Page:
In a new INET working paper, we examine inequality in employment outcomes across social groups during recessions. We take a comparative perspective, studying results from two recent and severe US recessions: the “Great Recession” linked with the global financial crisis beginning in late 2007 and the “lockdown” recession caused by the COVID-19 pandemic. Comparing these two events presents an interesting case study to explore inequality in recessions.
The severity of a recession depends both on how much employment declines and the persistence of those declines. The primary job-months lost statistic in our analysis is designed to capture both of these dimensions. This measure simply adds up the difference between actual employment and pre-recession employment over the recession months. For example, if the pre-recession employment trend for a demographic group was flat and a person in that group lost a job in April but went back to work in July, that person’s experience would add three job-months lost to the total in their demographic group.
Author(s): Steven Fazzari, Ella Needler
Publication Date: 19 April 2021
Publication Site: Institute for New Economic Thinking
Chile´s Congress on Friday approved by a large majority a move to allow citizens to withdraw a third tranche of their privately held pensions to assuage economic hardship wrought by the coronavirus pandemic.
Lawmakers in the country´s lower house approved the measure with 119 to 17, with 3 abstentions, prompting cheering and applause. Senators greenlighted the move earlier this week.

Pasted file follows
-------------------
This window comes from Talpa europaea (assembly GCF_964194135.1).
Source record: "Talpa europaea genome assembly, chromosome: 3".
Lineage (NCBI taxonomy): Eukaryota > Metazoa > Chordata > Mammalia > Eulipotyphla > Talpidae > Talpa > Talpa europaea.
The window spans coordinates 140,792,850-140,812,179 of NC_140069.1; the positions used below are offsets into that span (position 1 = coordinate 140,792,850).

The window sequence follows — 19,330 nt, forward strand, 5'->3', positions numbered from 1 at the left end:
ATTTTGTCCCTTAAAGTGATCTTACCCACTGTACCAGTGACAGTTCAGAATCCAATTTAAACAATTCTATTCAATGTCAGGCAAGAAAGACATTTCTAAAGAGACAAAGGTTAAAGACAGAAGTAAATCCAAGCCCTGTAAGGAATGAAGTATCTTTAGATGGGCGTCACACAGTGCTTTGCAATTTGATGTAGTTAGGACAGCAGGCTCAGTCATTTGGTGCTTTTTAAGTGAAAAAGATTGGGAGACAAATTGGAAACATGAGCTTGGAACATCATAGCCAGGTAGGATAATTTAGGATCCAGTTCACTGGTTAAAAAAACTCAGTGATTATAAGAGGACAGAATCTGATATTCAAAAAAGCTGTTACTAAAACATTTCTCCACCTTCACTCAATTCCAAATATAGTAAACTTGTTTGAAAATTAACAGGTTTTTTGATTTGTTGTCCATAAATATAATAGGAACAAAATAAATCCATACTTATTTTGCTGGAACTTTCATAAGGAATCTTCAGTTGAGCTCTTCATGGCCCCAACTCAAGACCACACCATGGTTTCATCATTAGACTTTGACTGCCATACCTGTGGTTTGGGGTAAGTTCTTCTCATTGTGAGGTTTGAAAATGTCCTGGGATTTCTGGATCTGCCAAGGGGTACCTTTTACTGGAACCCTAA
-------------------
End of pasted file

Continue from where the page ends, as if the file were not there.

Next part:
Previously, Congress approved two withdrawals of 10% from pension pots in July and December, with the help of members of President Sebastian Pinera’s Chile Vamos coalition who defied instructions to vote the initiatives down.
RECESSIONS TYPICALLY hit men harder than women, not least because they tend to disproportionately affect male-dominated industries, such as construction and manufacturing. In the recession of 2008-09, for example, men accounted for some three-quarters of American job losses. The most recent downturn, by contrast, has weighed on female-dominated sectors, such as retail and hospitality. Last year the share of women on American payrolls fell from 50% in March 2020 to 49.1% two months later, before inching back up to 49.8% today.
A recent paper by three economists at the Federal Reserve Bank of San Francisco suggests that some of the disparity can be explained by differences in parental responsibilities. Using monthly data from the Census Bureau’s Current Population Survey, the researchers analysed the labour-market outcomes of four groups of prime-age workers (those aged from 25 to 54): mothers; fathers; women without children; and men without children. They found that women suffered more than men in the wake of the pandemic but mothers fared worst of all. Between February and December the employment rate of mums dropped by 7% and their labour-force participation rate fell by 4%. Fathers, by comparison, suffered the least among the four groups—even less than childless men. Their employment and labour-force participation rates fell by 4% and 1%, respectively. Another recent study from the Federal Reserve Bank of Minneapolis found that that the effect was biggest for mothers with children under five.